The James Webb Space Telescope (JWST) will be the most powerful space telescope ever built, and it’s coming to the planet Earth soon! It was named after NASA scientist Dr James E. Webb, who played an integral role in the Apollo moon missions and the development of modern telescopes. The James Webb space telescope has been in development since 1996, and it’s set to launch in 2018 on an Ariane 5 rocket from Kourou, French Guiana, according to NASA’s website. So what exactly will this telescope do? Find out here!
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Why We Need the James Webb Space Telescope
The James Webb space telescope will be able to peer further into deep space than ever before. Why do we need such a powerful observatory and what can it do for us here on Earth? Read more to find out! The Billion-Dollar Project: Since its inception in 1996, NASA’s been putting money into its successor to Hubble. As you may have guessed, that total has now exceeded $8 billion (yes, with a b). How does that compare to other projects of similar size or cost? Well, for starters… It puts it about six times above second place holder Japan’s $1.6 billion bullet train project.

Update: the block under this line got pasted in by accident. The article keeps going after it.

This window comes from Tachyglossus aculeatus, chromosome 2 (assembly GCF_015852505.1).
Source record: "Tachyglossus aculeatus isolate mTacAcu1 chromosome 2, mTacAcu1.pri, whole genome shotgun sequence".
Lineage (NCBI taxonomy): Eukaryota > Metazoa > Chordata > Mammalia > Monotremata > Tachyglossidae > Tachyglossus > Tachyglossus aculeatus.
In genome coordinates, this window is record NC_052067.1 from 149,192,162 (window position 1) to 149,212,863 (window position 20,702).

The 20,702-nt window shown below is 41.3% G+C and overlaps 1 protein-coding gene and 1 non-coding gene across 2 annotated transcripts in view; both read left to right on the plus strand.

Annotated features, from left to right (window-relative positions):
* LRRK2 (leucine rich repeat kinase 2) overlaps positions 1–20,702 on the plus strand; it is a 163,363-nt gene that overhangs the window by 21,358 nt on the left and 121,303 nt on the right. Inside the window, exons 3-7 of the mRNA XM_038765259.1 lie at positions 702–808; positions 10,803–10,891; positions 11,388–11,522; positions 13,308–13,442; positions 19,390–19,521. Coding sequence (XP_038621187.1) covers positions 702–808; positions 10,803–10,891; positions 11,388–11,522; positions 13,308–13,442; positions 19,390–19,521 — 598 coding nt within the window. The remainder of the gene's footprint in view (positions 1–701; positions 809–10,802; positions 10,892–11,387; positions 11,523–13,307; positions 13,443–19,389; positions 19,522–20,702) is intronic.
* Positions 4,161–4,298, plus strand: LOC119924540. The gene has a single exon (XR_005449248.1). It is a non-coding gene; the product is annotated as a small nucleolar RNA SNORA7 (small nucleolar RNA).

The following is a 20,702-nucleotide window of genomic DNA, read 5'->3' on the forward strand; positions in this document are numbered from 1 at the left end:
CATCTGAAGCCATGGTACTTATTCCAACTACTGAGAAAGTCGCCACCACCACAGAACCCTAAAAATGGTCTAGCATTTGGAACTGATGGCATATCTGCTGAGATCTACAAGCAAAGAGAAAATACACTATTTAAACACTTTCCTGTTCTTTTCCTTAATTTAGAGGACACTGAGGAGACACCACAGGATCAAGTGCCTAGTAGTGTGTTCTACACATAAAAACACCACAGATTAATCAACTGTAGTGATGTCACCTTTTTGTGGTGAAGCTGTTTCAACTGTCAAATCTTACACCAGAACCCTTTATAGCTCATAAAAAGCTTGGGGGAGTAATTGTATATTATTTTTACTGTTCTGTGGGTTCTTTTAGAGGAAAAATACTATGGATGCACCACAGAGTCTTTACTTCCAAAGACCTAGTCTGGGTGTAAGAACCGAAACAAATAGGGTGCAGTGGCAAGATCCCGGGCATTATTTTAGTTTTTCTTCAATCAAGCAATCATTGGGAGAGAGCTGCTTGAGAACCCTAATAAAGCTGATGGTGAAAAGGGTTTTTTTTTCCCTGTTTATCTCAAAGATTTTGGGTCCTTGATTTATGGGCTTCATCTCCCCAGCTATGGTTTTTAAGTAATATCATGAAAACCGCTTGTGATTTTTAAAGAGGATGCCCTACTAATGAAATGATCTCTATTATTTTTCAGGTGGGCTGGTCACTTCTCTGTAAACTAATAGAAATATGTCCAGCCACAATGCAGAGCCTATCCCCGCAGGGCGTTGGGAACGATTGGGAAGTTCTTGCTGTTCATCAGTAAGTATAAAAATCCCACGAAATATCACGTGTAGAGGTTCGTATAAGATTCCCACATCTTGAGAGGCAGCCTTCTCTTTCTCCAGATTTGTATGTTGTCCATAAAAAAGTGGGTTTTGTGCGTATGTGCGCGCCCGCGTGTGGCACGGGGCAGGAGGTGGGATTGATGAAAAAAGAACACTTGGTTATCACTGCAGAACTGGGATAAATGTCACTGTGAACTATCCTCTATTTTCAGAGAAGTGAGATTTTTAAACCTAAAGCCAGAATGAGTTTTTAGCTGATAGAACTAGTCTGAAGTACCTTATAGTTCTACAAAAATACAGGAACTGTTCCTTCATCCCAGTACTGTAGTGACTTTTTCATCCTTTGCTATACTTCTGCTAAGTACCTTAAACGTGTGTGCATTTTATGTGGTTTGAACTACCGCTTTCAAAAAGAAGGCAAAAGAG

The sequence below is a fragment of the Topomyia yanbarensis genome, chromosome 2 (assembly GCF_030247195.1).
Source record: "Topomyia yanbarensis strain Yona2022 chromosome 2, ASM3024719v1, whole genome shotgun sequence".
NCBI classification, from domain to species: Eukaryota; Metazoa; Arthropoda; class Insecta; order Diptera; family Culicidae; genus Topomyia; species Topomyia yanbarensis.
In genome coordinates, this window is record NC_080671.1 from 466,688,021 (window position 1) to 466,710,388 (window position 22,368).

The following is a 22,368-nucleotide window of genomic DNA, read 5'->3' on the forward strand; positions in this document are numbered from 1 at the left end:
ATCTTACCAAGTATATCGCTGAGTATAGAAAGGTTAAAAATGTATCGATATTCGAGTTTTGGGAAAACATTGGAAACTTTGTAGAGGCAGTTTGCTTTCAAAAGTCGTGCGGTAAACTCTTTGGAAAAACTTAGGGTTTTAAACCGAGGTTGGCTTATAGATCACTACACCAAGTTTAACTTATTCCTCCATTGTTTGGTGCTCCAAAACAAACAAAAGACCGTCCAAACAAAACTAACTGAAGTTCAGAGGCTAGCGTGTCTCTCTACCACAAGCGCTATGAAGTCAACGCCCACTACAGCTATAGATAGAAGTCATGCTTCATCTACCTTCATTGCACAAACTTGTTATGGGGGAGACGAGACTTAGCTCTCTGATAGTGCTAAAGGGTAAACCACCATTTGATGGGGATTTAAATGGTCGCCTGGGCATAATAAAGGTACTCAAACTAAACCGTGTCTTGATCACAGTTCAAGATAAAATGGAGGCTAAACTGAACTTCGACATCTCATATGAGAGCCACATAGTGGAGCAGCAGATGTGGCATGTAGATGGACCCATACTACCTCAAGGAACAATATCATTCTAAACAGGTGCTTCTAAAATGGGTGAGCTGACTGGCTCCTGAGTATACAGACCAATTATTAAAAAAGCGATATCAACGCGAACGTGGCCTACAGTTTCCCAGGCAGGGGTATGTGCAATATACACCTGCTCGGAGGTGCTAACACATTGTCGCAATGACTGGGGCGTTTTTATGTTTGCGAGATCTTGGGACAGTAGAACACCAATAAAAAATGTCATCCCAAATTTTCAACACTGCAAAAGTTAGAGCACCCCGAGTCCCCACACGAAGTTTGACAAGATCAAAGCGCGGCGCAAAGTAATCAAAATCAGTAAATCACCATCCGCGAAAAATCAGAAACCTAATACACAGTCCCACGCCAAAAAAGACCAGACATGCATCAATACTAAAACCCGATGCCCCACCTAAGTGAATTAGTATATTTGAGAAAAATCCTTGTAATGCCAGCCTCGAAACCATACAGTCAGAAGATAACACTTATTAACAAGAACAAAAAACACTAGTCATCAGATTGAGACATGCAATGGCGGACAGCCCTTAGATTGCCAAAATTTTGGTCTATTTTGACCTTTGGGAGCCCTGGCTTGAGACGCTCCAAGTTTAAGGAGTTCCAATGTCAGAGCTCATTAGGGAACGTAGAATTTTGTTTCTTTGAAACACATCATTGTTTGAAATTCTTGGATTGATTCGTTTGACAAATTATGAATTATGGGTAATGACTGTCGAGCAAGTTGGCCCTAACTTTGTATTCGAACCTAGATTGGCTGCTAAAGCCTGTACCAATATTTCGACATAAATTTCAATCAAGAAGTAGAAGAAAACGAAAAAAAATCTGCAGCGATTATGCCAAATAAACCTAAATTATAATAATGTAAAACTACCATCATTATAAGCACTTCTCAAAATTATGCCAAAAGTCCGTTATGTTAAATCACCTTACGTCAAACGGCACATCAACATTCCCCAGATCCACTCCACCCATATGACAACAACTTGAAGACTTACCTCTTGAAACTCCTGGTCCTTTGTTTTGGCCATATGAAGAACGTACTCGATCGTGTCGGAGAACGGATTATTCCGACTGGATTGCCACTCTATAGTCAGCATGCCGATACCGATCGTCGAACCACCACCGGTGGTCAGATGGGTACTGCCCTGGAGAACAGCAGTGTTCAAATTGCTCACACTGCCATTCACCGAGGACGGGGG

But when compared to other space telescopes—such as Chandra, a similar-sized scope that was placed into orbit by India—it doesn’t seem like much at all. If you take inflation into account, NASA is spending far less than any country has on their flagship telescopes in history. So why so expensive? Where’s All That Money Going?: According to Dr Beth Willman, an astronomer who studies exoplanets and galaxy formation at Vanderbilt University, one reason for JWST’s high price tag is simply because of its purpose. To begin with, it was designed from scratch to look at infrared light—which means new technology had to be developed from scratch, too; those things don’t come cheap. And whereas previous big eye space telescopes could only track objects down within our Milky Way Galaxy, Webb needs to look thousands of galaxies over to see distant supernovae.
And just as engineers needed to design entirely new equipment, they also needed brand-new materials—ones that are not only light but also stiff enough for launch and flexible enough for deceleration without breaking under their weight. Nowadays, We Can Afford It: While $8 billion might sound like a lot of money to you or me, for comparison’s sake (and to put things into perspective), think back to 2006 when Congress allocated roughly $13.5 billion towards military operations in Iraq and Afghanistan—an amount which fluctuated between three and four times during President Obama’s time in the office alone.